Amazon ($NASDAQ:AMZN) has been growing jobs worldwide, from the U.S. to China, Germany to Mexico, you name it.
There are scant few places where Amazon isn't trying to build, and that's what makes its online shoe retailer — Zappos — stand out; it doesn’t appear to be growing.
Since April, Amazon has made big reductions to job postings for Zappos.com, and that all comes after years of web traffic for Zappos slowing.
No More Staff?
Amazon has drastically cut the number of job postings for Zappos this year. As of early April, Amazon was looking to fill nearly 170 roles at Zappos, and virtually overnight, our data shows the company cut job postings by 88%. Factor in that Zappos is cutting 40% discounts, it certainly seems like the company is a brand eager to get more attention - even when it has to fight to do so.
Continuing App Engagement
One positive sign for Zappos is the steady increase in app store ratings - for most of this year, they have increased steadily, crossing the 500,000 mark. Furthermore, app ratings grew by 11% in less than a six-month span. At least someone is using Zappos.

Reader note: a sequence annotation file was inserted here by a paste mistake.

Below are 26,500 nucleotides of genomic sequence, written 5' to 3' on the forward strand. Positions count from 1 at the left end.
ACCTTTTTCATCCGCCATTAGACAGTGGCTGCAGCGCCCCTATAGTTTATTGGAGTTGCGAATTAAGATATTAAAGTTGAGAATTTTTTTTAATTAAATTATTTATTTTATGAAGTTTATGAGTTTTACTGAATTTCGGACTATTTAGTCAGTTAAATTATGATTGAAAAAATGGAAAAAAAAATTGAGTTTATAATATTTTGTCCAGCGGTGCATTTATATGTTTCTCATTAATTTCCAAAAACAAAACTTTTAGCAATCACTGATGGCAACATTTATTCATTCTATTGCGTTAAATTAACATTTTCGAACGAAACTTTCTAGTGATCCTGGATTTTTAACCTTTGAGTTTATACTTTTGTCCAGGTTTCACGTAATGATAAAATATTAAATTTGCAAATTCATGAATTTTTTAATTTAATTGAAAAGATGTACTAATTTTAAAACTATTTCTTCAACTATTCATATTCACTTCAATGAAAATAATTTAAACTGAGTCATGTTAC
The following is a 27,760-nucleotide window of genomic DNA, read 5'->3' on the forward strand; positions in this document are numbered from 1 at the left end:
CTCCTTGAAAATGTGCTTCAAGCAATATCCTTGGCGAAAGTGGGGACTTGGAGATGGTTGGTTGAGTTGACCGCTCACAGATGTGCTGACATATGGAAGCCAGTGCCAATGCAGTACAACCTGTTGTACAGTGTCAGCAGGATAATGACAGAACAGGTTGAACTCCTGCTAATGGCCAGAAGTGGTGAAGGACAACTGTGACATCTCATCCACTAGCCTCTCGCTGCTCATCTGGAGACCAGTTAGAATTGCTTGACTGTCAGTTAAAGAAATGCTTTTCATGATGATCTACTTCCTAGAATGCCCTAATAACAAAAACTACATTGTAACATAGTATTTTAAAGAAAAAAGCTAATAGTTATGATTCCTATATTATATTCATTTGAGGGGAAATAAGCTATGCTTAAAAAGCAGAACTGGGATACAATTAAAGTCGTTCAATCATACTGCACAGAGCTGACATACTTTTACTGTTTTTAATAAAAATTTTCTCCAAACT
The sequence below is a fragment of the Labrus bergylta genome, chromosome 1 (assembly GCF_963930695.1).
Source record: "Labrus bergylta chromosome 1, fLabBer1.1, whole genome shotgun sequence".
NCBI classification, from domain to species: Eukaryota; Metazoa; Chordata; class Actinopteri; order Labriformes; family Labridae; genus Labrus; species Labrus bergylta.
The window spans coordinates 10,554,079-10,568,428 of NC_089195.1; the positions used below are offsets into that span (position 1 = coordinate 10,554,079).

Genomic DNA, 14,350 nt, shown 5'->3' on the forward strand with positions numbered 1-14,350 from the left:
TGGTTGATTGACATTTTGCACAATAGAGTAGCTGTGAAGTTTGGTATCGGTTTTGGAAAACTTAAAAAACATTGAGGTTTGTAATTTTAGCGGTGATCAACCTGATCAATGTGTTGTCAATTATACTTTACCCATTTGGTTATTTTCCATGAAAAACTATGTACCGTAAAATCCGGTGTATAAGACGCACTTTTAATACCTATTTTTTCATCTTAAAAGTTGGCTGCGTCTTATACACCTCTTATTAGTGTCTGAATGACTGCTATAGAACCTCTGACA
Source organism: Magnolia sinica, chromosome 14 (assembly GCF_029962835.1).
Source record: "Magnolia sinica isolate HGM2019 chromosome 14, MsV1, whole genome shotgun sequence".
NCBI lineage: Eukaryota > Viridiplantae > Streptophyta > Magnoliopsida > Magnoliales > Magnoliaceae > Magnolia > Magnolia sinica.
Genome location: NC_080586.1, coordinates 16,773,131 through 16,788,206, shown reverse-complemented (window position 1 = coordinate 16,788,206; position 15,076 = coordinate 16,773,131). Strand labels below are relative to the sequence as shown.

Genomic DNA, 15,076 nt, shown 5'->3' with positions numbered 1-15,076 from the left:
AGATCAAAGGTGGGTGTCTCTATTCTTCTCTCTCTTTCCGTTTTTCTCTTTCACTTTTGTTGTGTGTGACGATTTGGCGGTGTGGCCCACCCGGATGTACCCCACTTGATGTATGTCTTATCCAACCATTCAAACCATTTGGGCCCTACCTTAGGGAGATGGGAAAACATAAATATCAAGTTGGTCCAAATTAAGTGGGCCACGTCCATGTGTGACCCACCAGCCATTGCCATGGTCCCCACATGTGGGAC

Much Less Traffic
According to monthly unique visitor count data averaged by quarter, Zappos' web traffic is down 80% since Q4 2013. For years, Amazon used its shoe retailing brand to pull more traffic to its flagship site, which also sells shoes. As of 2015, more than five years after acquiring Zappos, Amazon began to outpace its subsidiary's shoe sales, according to RetailWire.
But — perhaps — this was all part of the plan for Zappos; maybe it was getting 'the Quidsi.' In Quidsi's case, the online baby goods retailer (which changed its name from Diapers.com) was snapped up for more than $500 million by Amazon - only to be integrated, shut down, and have its brand stripped from the company over time. Amazon spent nearly $1 billion to buy Zappos out in 2009, and it might have finally gotten all of its utility out of the brand.
About the Data
Thinknum tracks companies using information they post online - jobs, social and web traffic, product sales and app ratings - and creates data sets that measure factors like hiring, revenue and foot traffic. Data sets may not be fully comprehensive (they only account for what is available on the web), but they can be used to gauge performance factors like staffing and sales.
For Web Traffic data, we use Alexa.com, a subsidiary of Amazon, to see how well websites are retaining desktop users. Although it does not count mobile users, a growing demographic that eats into desktop users, into its statistics, it’s still fair to look at the metric for the purpose of weighing another Amazon subsidiary.